Since eclipsing the Film & Music industries in 2008, Gaming has continued to dominate, reaching more than double the revenue of those industries 10 years later. The current Gaming industry revenue is more than $150B. Competitive gaming, also known as “Esports”, has been developing in step with the rise of the Gaming industry and is now positioned as the future of the video game continuum, its next logical step. Esports are played on all types of platforms, including PCs, consoles and mobile devices. As new technologies like mobile Augmented Reality (AR) and Virtual Reality (VR) develop, we’re likely to see these platforms become more popular as a venue for competition as well. Players compete across all types of gaming genres, from First-Person Shooters (FPSs), Multiplayer Online Battle Arenas (MOBAs), Strategy games, Fighting games, and more. If enough people enjoy a multiplayer game, there’s little stopping it from becoming a popular esports title.

In Asia, esports is a way of life, where entire sports arenas that hold 30,000 to 40,000 people will be filled, hosting live video game competitions. NetEase is currently planning a $710M Esports Park in Shanghai. And now, esports is quickly moving West towards Europe, Canada, and the US with arenas being built in Las Vegas and Southern California.

You may have heard in the news recently about the Fortnight World Cup, where 16-year-old Kyle “Bugha” Giersdorf won $3M dollars. That’s $1M more than Shane Lowry won at the famous golf British Open in June! In fact, if you look at prize pools for competitive sports in 2019, the esports competition called “The International” had a prize pool bigger than any other sporting event except the US Open for tennis. You may also notice that the Fortnite World Cup wasn’t even at the top of the list! But it does occupy spots 3 and 4, above the Indy 500!

Viewership for esports is growing rapidly along with this, with an average compound annual growth rate of about 15%. By 2022, the total esports audience will be over half a billion. Let that sink in a moment.  In the US, only the NFL will be bigger at that point.

There is an incredible ecosystem and economy around esports involving individual players, teams of players, video game developers, video game broadcasting platforms like ESPN and Twitch, event organizers, sponsors like Intel and Redbull and, of course, these huge, professional esports competitions like The International. We’re already starting to see the rise of large esports companies that own multiple teams, scout worldwide for the best talent, and are building major training facilities, complete with physical therapists, sports psychologists…you name it.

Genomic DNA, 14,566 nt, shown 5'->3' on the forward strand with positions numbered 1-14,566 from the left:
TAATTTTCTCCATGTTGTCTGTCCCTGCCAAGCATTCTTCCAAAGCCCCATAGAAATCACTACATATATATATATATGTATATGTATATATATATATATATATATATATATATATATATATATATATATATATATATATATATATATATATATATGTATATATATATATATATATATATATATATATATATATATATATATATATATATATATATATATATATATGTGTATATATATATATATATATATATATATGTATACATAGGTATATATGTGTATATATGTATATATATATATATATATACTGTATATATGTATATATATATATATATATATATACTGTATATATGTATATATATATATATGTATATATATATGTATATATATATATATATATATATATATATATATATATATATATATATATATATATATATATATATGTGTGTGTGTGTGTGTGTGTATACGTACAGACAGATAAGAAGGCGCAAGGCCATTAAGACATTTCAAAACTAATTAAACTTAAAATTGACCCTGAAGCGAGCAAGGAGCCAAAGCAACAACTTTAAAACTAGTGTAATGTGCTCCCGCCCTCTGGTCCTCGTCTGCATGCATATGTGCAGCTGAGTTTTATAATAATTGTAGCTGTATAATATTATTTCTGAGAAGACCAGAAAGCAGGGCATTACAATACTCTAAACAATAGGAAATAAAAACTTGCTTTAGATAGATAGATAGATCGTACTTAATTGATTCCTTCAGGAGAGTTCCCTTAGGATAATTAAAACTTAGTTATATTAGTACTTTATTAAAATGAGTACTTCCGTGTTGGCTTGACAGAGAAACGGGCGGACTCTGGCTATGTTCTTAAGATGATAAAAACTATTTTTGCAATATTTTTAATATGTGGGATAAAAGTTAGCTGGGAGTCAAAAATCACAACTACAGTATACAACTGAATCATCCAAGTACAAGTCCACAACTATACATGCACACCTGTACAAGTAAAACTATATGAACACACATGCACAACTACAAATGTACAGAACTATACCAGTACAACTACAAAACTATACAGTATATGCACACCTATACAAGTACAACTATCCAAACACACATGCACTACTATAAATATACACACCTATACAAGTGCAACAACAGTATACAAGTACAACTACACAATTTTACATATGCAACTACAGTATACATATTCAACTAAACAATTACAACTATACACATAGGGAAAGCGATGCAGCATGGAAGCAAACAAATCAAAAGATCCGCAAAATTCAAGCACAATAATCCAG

With that, there are loads of opportunity to generate revenue: sponsorships, media rights, advertising, merchandise, tickets, game publisher fees. And we are just getting started in the US…we’re not even on first base in the West.

The really interesting number is the total esports revenue of $1.1B in 2019. It’s definitely on the radar with other major sports, but seemingly still small compared to the likes of the NFL. But don’t be fooled — this is a drastic underestimate. Those of us who are deep in the industry believe that esports revenue is wildly under-reported, largely because we’re still developing the appropriate analytics to pinpoint the right metrics to make stronger estimates. Esports is likely already bigger than the NHL.

When you look at total esports’ revenue growth over the past few years, you’ll see why. Esports is growing even faster in revenue than in audience. Esports is projected to reach a total revenue of $1.79B by 2022, with North America generating $409M of the pie, but again we expect revenue will be much higher than this due to the under-reporting mentioned earlier. The compound annual growth rate has stayed very strong since 2017. Compared to the other sports leagues, esports’ growth is seriously outpacing all the others.

There is a significant amount of M&A potential in this space, certainly with the consolidation of teams and platforms, building of arenas, etc. But more specifically for technology, I think there is an open door for analytics companies to come in and help monetize this opportunity by building intelligence on financials, audience attendance, user engagement and retention, and so on.  With all the other players in this ecosystem, there are many more opportunities for further consolidation.

Keep an eye on this space and take it very seriously.  Gaming is a huge industry, and esports is where the growth is.